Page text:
Biodiversity and ecosystems

Biodiversity and ecosystems, encompassing the vast variety of life on Earth and the natural systems they inhabit, are fundamental to the Sustainable Development Goals (SDGs). Their importance is acknowledged explicitly in several SDGs due to their critical role in maintaining environmental balance and supporting human life and well-being.

SDG 14 (Life Below Water) and SDG 15 (Life on Land) are directly focused on the conservation and sustainable use of aquatic and terrestrial ecosystems, respectively. These goals recognize the intrinsic value of biodiversity and the vital services ecosystems provide, such as habitat for wildlife, carbon sequestration, and soil formation. The preservation and restoration of ecosystems like forests, wetlands, and coral reefs are essential for maintaining biodiversity, which in turn supports ecological resilience and the sustenance of human life.

The role of biodiversity and ecosystems in achieving SDG 2 (Zero Hunger) is significant. The variety of life forms, including plants, animals, and microorganisms, underpins agricultural productivity. Pollinators, soil organisms, and genetic diversity of crops are all crucial for food production and agricultural resilience. Ecosystems support agriculture not just in terms of crop yield but also in sustaining the natural resources like soil and water, upon which agriculture depends.

Similarly, SDG 6 (Clean Water and Sanitation) is closely tied to the health of ecosystems. Natural habitats such as forests and wetlands play a key role in filtering and purifying water, maintaining the water cycle, and regulating water flow. This natural filtration process is vital for providing clean drinking water and supporting sanitation systems.

Biodiversity and ecosystems are also crucial for SDG 3 (Good Health and Well-being). Natural environments regulate diseases by supporting a balance among species that, in turn, can control pest and disease outbreaks. Additionally, a vast number of medical discoveries, including medicines and treatments, have their origins in biological resources, underscoring the potential of biodiversity in contributing to human health and well-being.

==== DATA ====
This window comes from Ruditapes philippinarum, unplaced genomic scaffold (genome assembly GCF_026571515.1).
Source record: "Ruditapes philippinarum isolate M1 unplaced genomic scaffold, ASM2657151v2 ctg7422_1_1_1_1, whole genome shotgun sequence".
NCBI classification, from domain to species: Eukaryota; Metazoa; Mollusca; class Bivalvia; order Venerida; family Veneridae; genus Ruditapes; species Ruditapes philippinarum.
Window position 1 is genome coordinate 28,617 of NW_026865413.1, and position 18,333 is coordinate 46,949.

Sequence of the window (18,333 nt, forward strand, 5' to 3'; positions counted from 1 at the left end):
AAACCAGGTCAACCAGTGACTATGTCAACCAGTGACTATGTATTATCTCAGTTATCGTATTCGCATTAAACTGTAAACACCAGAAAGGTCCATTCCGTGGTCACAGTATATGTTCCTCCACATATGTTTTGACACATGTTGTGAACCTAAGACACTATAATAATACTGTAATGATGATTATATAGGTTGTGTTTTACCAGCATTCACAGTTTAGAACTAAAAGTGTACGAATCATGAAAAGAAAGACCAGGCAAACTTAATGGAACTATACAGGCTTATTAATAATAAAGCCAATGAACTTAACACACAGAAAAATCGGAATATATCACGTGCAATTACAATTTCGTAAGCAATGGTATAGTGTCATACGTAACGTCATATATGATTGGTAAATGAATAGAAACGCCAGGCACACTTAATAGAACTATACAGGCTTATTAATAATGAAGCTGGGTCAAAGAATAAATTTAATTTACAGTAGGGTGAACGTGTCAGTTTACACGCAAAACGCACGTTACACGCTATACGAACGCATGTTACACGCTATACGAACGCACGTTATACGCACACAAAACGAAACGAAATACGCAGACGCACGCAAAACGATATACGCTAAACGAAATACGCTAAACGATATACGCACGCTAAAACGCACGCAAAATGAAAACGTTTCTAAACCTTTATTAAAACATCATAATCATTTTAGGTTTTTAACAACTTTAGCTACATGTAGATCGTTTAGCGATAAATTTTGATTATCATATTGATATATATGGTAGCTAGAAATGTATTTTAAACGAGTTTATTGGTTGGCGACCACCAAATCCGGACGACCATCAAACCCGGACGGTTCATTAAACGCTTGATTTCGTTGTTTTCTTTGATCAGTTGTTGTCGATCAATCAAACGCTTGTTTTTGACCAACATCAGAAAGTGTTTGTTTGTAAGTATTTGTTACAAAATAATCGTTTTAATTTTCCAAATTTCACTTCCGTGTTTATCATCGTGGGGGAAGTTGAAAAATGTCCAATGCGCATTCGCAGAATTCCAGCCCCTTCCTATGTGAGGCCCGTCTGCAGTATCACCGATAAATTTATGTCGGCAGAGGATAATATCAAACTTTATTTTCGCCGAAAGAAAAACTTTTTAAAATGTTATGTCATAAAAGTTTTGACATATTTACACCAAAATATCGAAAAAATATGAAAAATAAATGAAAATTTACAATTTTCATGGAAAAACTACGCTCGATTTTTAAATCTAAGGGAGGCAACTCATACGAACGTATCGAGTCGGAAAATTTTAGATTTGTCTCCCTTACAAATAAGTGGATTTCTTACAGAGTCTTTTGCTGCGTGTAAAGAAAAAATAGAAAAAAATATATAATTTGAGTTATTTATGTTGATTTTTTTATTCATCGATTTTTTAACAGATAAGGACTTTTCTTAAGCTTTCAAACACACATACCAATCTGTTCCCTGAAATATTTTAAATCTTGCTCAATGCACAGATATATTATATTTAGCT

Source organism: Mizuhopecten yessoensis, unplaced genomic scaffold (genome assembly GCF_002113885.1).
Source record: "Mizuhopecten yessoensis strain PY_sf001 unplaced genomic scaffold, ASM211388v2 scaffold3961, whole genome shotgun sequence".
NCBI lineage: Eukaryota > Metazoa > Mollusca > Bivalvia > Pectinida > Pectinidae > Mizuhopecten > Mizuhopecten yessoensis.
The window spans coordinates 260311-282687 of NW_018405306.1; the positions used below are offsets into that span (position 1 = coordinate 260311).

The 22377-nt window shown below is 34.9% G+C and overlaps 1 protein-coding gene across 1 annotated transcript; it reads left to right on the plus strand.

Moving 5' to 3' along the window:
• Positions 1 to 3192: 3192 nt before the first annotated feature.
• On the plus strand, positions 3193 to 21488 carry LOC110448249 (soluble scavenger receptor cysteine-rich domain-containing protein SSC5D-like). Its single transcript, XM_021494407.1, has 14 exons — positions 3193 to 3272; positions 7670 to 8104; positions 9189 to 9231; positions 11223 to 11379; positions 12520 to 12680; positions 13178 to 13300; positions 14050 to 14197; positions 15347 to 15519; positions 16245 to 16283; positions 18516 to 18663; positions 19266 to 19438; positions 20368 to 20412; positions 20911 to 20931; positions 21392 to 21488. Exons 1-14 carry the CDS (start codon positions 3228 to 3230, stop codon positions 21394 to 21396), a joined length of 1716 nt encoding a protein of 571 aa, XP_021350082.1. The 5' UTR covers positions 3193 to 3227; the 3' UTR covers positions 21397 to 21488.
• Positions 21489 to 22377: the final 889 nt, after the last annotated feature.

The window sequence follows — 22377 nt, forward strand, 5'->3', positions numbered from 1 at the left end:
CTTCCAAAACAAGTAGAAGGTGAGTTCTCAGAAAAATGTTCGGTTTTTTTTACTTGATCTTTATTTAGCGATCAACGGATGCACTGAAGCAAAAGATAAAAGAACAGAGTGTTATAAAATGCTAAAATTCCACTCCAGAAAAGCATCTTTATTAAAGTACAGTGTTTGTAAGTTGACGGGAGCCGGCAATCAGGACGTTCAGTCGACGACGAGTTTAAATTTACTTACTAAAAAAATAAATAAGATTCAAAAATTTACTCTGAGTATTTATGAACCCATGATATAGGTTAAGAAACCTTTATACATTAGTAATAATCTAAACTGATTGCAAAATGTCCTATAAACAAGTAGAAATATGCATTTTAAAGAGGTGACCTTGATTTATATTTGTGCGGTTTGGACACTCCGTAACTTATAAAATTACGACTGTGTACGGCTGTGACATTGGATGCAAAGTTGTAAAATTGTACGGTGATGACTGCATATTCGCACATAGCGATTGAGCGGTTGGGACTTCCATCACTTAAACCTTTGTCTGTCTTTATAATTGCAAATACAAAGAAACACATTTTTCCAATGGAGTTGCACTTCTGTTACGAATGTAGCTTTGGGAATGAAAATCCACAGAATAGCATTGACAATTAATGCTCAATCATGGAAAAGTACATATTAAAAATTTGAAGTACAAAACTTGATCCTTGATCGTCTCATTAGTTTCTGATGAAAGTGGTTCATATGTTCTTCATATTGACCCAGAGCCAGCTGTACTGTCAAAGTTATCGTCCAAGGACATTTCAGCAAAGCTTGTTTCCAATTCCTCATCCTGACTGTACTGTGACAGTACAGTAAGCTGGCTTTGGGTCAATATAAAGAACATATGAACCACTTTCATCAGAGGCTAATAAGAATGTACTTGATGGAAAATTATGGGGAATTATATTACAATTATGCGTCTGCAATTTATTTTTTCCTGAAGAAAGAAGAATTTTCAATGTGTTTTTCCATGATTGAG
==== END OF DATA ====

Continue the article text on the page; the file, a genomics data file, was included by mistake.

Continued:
Moreover, biodiversity and ecosystems play a significant role in addressing climate change, linking to SDG 13 (Climate Action). Ecosystems such as forests and oceans are major carbon sinks, absorbing and storing carbon dioxide from the atmosphere. Protecting and restoring these ecosystems are vital strategies for climate change mitigation. Additionally, healthy ecosystems provide crucial services for climate change adaptation, such as protecting against extreme weather events and helping communities adjust to changing environmental conditions.

However, achieving these goals requires addressing threats to biodiversity and ecosystems, such as habitat destruction, pollution, overfishing, and invasive species. It also involves balancing the needs of human development with environmental conservation, ensuring sustainable use of natural resources.

Biodiversity and ecosystems are integral to achieving multiple SDGs. Their conservation and sustainable use not only benefit the environment but are essential for food security, water purity, human health, and combating climate change. The protection and restoration of biodiversity and ecosystems are therefore crucial steps towards sustainable development and ensuring the well-being of current and future generations.

Endophytic fungi were able to protect their host plants against pathogens and promote plant growth. No previous studies have been conducted on the growth promotion of sunchoke by endophytic fungi. This research was the first to characterize plant growth promoting properties of endophytic fungi including, Macrophomina phaseolina BUP2/3 and Diaporthe phaseolorum BUP3/1 isolated from sunchoke and Daldinia eschscholtzii 2NTYL11, Trichoderma koningii ST-KKU1, Trichoderma erinaceum ST-KKU2, Macrophomina phaseolina SS1L10 and Macrophomina phaseolina SS1R10 from medicinal plants.